AC-Hunter Whitelisting

It’s been a while since we’ve discussed whitelisting in AC-Hunter, but it’s a good time to revisit it – we’ve made a lot of improvements to it.


Filtering by Hostname or Domain

The really big development is filtering by name. Let’s say your systems make a lot of (legitimate) requests to hosts run by The goal is to stop viewing these legitimate connections in AC-Hunter so we can filter on the bad and iffy ones. Instead of listing the IP addresses of all of these hosts, we can tell AC-Hunter to whitelist all connections to hosts under that domain.

When you look at one of these connections in the BeaconsFQDN tab of AC-Hunter’s web interface, go to the right of the hostname and click on the funnel (“filter”) icon. You’ll get a screen like this:

Since we want to whitelist all hosts in that domain, click on “Enable wildcard”. The pattern will change to “*”, which isn’t quite right; we want to whitelist everything under “”, not “”. To fix this, go down to the blue slider bar in “Whitelist pattern” and move the dot to the right. You’ll see the pattern change to “*”:

This allows you to remove these connections from the BeaconsFQDN display with a single whitelist entry. This whitelisting works for any host inside that domain, and any ipv4 or ipv6 address associated with that DNS hostname.


Note About Long Connections

Whitelisting by these hostnames (also called Fully Qualified Domain Names, or FQDNs) has one issue with long connections. If I open up a connection to and leave that connection open for days, I only have to find its IP address once, just before the start of the connection. By the time the connection has been open for more than 24 hours, that DNS lookup is no longer in the most recent 24 hours of Zeek logs, so the long connection reappears.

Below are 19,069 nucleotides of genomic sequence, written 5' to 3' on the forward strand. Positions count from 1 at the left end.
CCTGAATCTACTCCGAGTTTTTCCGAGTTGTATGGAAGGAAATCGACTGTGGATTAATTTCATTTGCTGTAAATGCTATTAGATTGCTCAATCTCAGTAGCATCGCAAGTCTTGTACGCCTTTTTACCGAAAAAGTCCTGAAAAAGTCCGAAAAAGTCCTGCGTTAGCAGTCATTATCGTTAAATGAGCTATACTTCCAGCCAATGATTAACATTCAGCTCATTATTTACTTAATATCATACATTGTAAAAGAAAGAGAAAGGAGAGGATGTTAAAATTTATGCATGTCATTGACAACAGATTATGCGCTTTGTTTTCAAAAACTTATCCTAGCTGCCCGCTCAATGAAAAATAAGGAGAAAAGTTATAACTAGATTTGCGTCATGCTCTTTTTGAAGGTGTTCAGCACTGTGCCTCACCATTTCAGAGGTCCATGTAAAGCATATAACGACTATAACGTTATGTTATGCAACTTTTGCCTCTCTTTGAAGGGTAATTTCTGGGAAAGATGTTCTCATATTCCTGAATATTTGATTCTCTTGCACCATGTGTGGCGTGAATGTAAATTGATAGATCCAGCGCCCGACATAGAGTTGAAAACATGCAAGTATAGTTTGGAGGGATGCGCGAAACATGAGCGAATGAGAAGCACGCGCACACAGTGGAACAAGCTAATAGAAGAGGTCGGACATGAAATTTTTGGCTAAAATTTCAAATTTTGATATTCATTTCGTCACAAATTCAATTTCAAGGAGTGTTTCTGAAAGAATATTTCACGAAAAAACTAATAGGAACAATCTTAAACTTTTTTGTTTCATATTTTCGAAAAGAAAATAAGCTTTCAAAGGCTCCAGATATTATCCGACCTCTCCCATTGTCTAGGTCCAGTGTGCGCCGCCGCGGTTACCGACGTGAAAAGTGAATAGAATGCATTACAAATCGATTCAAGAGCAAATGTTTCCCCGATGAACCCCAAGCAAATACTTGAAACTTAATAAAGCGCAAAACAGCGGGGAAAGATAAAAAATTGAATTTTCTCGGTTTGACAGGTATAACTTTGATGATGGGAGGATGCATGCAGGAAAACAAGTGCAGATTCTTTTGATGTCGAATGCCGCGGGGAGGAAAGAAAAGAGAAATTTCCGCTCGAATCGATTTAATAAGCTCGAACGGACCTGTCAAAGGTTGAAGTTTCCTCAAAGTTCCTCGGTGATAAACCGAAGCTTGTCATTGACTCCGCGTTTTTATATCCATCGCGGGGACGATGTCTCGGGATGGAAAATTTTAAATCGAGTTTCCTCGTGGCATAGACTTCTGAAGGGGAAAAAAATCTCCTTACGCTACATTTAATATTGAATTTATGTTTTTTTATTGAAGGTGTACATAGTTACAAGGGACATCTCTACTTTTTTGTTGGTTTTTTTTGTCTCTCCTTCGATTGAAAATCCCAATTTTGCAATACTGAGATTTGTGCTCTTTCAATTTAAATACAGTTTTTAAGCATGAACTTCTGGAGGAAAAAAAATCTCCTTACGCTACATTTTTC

This is only an issue for connections that are kept open longer than 24 hours, and you can always whitelist these by IP address to avoid the issue.


Managing Whitelists

Import and Export

For starters, you have the ability to download your current whitelist. Go to the Dashboard, click on the Gear in the upper right, choose Whitelist, and click on “Export”. Your browser will save “whitelist.json” (or something similar if you already have one) in your downloads folder.

Please set up a reminder to download this no less than weekly so you have a good backup. Should it ever be necessary to send this back to a new AC-Hunter install, choose “Import” from that same location and it will prompt you for the name of the backup to restore.


Background: hash_key

Before 2020, AC-Hunter would apply the whitelist to a database by looking at each whitelist entry and comparing it to each connection in the database. On a system with 300 whitelist entries and a database with 20,000 connections, that would require 6,000,000 comparisons – ugh! This contributed to slow database imports and slow modifications to the whitelist.